Bottom’s up for love & looning in More Things To Do in York & beyond. Here’s Hutch’s List No. 15, from The Press

The eyes have it: Love-struck Natalie Windsor’s Titania and Tweedy the clown’s Bottom in A Midsummer Night’s Dream, on tour at York Theatre Royal. Picture: Andrew Huggins/Thousand Word Media

GOTHIC Austen, a clowning Bottom, a dose of the blues, a Technicolor dreamcoat, open studios and a reactivated newsroom satire feature in Charles Hutchinson’s recommendations for a busy diary.

York play of the week: Cheltenham Everyman Theatre in A Midsummer Night’s Dream, York Theatre Royal, April 9 to 13, 7pm plus 2pm Thursday and 2.30pm Saturday matinees

EVERYMAN Theatre Company’s staging of Shakespeare’s A Midsummer Night’s Dream puts a new twist on the familiar tale by casting comedy clown Tweedy as Bottom and making him “comedy advisor” on Paul Milton’s production to boot.

The night’s magic, mischief, and mayhem unfold in an enchanted Athenean forest, intertwining the romantic misadventures of four young lovers, the playful meddling of mischievous fairies and the comedic antics of amateur actors, culminating in a tale of love, mistaken identity and reconciliation engineered by Jeremy Stockwell’s meddlesome Puck. Box office: 01904 623568 or

Tom Killner: Soul-drenched Southern rock and Americana at York Blues Festival

Festival of the week: York Blues Festival, The Crescent, York, today, 1pm to 11pm; doors, 12.30pm

NAME of the week? Step forward The 20ft Squid Blues Band, participants in this weekend’s York Blues Festival, curated by Paul Winn and Ben Darwin, hosts of Jorvik Radio’s Blues From The Ouse show and the Ryedale Blues Club.

Performing too will be Dirty Ruby, Bison Hip, The James Oliver Band, Hot Foot Hall, York band DC Blues, The Milk Men and Tom Killner. Tickets update: Sold out; for returns only,

Ceramicist Patricia Qua, who will make her York Open Studios debut in Hemplands Drive, York

Preview of the week: York Open Studios, Hospitium, York Museum Gardens, York, today and tomorrow, 10am to 4pm

YORK Open Studios 2024 hosts a taster exhibition this weekend at the Hospitium, ahead of the full event on April 13, 14, 20 and 21. More than 150 artists who live or work within a ten-mile radius of the city will be welcoming visitors to 100 workspaces to show and sell their art, ranging from ceramics, collage, digital, illustration, jewellery and mixed media to painting, print, photography, sculpture, textiles and wood. Among them will be 29 new participants. Full details can be found at

Back in the news: The original cast reassembles for Drop The Dead Donkey: The Reawakening! at Leeds Grand Theatre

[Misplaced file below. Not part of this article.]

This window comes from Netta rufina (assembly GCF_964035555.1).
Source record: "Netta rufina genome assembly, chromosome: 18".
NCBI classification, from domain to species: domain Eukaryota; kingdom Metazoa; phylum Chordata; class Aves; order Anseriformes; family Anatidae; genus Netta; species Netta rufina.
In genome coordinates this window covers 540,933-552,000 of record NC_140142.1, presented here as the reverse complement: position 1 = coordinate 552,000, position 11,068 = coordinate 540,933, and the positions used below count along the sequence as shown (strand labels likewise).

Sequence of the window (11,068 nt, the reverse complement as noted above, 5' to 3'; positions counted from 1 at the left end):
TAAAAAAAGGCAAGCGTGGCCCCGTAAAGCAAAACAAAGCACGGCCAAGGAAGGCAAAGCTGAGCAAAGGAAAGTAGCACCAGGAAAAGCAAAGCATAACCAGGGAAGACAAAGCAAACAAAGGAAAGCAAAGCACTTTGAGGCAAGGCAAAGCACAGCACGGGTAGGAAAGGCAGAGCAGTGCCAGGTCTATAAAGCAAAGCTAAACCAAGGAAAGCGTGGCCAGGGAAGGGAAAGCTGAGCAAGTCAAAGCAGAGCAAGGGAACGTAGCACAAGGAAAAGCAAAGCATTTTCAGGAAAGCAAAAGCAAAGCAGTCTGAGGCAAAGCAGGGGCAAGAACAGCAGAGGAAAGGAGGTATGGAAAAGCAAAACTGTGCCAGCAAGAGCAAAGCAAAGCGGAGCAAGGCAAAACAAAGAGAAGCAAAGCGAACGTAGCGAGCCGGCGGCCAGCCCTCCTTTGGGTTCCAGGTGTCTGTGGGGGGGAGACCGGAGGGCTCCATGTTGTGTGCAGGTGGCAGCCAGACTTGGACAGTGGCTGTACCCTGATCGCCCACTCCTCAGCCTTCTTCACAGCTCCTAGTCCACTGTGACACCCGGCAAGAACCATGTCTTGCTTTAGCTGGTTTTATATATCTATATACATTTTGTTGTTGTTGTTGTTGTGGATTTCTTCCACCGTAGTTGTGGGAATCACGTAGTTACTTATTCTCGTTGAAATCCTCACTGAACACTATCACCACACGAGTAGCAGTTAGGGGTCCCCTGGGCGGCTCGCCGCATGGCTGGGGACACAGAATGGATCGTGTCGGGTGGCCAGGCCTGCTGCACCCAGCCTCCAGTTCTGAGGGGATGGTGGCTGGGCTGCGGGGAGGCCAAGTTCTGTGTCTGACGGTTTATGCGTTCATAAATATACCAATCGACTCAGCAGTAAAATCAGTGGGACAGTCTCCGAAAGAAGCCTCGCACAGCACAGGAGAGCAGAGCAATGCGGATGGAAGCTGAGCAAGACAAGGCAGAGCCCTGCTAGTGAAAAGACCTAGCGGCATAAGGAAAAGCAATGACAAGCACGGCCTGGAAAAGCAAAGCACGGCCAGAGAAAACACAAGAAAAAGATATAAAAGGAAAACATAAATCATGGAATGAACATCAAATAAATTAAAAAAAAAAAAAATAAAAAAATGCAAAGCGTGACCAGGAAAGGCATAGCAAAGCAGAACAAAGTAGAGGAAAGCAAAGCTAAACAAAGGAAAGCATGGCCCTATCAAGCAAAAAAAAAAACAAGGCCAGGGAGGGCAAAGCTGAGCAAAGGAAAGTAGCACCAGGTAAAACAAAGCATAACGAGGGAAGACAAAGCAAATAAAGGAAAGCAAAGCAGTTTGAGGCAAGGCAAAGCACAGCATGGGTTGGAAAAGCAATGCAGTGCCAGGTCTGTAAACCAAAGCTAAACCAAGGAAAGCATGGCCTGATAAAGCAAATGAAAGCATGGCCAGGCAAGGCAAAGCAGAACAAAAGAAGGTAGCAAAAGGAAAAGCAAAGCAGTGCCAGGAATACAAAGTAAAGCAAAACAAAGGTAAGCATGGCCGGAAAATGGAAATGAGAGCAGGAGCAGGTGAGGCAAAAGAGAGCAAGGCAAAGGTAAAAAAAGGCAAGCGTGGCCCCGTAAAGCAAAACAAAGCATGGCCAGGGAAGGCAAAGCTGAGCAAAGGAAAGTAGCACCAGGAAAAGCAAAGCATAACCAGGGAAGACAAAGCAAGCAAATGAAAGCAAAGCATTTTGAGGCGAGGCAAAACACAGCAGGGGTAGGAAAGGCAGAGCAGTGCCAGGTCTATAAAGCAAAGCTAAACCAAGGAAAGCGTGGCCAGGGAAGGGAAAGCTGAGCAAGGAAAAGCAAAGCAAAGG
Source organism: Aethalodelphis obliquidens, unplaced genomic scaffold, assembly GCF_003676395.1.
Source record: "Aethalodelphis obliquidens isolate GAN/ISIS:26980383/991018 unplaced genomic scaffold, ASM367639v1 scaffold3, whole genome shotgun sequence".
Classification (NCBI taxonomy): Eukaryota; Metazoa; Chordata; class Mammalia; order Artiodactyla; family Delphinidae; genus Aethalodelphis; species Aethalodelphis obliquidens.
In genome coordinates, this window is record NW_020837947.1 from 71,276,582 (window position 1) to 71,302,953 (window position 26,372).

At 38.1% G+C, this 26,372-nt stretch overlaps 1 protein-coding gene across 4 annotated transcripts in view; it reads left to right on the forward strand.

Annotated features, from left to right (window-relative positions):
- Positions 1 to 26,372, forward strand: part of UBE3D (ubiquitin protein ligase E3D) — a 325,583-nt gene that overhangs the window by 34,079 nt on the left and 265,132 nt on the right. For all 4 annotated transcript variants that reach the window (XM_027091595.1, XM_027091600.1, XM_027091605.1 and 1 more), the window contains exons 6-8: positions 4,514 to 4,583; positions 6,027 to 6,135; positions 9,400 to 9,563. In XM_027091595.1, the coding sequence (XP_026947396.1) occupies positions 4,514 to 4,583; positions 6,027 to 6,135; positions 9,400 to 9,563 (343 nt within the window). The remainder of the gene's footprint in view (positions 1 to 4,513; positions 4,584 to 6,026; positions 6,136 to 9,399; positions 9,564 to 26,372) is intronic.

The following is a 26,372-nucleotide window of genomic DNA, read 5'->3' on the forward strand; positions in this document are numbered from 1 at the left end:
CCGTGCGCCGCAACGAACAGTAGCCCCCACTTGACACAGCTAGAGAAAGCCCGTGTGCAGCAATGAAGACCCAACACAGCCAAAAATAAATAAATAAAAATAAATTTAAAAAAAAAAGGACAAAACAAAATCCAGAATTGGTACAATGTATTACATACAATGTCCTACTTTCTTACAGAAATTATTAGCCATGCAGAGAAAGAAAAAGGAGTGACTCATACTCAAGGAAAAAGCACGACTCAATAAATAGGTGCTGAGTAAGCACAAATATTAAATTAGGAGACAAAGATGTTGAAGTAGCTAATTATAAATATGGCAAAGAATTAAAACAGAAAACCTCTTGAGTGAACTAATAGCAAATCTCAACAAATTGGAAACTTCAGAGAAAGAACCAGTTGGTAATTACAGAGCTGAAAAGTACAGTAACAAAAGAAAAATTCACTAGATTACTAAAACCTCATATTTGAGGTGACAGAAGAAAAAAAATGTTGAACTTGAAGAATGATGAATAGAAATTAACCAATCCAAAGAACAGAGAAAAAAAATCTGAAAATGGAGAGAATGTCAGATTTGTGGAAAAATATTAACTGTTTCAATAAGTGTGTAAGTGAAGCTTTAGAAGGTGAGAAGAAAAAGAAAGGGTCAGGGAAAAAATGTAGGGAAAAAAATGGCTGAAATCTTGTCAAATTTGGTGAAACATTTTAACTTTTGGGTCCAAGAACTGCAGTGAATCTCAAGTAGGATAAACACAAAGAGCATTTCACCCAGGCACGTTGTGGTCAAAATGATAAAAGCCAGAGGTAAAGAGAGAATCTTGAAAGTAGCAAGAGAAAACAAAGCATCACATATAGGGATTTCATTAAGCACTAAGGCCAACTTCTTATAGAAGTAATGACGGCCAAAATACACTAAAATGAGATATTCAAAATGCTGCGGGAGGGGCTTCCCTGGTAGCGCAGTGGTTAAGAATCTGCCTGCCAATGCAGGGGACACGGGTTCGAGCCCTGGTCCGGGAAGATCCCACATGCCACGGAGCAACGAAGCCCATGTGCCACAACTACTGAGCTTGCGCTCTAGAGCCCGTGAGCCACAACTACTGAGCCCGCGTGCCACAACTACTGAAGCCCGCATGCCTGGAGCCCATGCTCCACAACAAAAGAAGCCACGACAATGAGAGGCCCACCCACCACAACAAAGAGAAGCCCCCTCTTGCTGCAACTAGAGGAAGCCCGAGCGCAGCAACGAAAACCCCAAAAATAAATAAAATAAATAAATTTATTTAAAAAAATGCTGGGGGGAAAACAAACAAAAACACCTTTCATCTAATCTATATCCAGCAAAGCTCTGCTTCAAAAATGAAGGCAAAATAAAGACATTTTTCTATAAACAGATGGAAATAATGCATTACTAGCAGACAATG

Breaking News of the week: Drop The Dead Donkey: The Reawakening!, Leeds Grand Theatre, April 9 to 13, 7.30pm plus 2.30pm Wednesday and Saturday matinees

THIRTY years since the launch of the trailblazing television series Drop The Dead Donkey, the Globelink News team is back, live on stage for the first time. Original cast members Stephen Tompkinson, Neil Pearson, Susannah Doyle, Robert Duncan, Ingrid Lacey, Jeff Rawle and Victoria Wicks reunite for a new script by sitcom writing duo Andy Hamilton and Guy Jenkin.

“It’s going to be hugely enjoyable to watch those seven funny, flawed characters from Globelink News being plunged into the cutthroat world of modern 24-hour news-gathering and trying to navigate their way through the daily chaos of social media, fake news, and interim Prime Ministers,” say the writers. Box office: 0113 243 0808 or

Go, go, Joseph: Lead actor Reuben Khan in York Stage’s poster for Joseph And The Technicolor Dreamcoat at the Grand Opera House, York

Musical of the week: York Stage in Joseph And The Amazing Technicolor Dreamcoat, Grand Opera House, York, April 12 to 20, 7.30pm except April 14, 15 and 19; 2.30pm, April 13 and 20; 4pm, April 14; 5pm and 8pm, April 19

BE ready to paint the city in every colour of the rainbow as Andrew Lloyd Webber and Tim Rice’s musical dazzles the Grand Opera House in York Stage’s vibrant production, directed by Nik Briggs, with musical direction by Adam Tomlinson and choreography by Lesley Hill.

Reuben Khan leads the cast as Joseph, joined by Hannah Shaw as the Narrator, Carly Morton as Pharaoh, Martin Rowley as Jacob, Finn East as Simeon and Matthew Clarke as Potiphar, among others. Tickets are selling fast at

Shareefa Energy!: Guest performance poet at April 12’s Say Owt Slam at The Crescent

Spoken word clash of the week: Say Owt Slam, featuring Shareefa Energy!, The Crescent, York, April 12, 7.45pm

SAY Owt, “York’s loveable gobby gang of performance poets”, take over The Crescent twice a year for raucous, high-energy nights of verse that combine a slam war of words with a guest performer.

“In a slam, poets have three minutes to wow the audience to become the champion,” says host Henry Raby. “It’s fast, frantic and fun: perfect for people who love poetry, and those who think they hate poetry too.”

Special guest Shareefa Energy! is a poet, writer, activist, educator, creative campaigner, workshop facilitator and arts and wellbeing practitioner of Indian and Muslim heritage from working-class Highfields in Leicester. Box office: or on the door.

Robert Gammon: Performing with Maria Marshall and Alison Gammon at St Chad’s Church

Dementia Friendly Tea Concert: Maria Marshall, Robert Gammon and Alison Gammon, St Chad’s Church, Campleshon Road, York, April 182.30pm

CELLIST Maria Marshall opens this Dementia Friendly Tea Concert with Faure’s Elegy, accompanied by pianist Robert Gammon, who then plays two short solo Grieg piano pieces. Alison Gammon joins them for Beethoven’s trio Opus 11 for clarinet, piano and cello.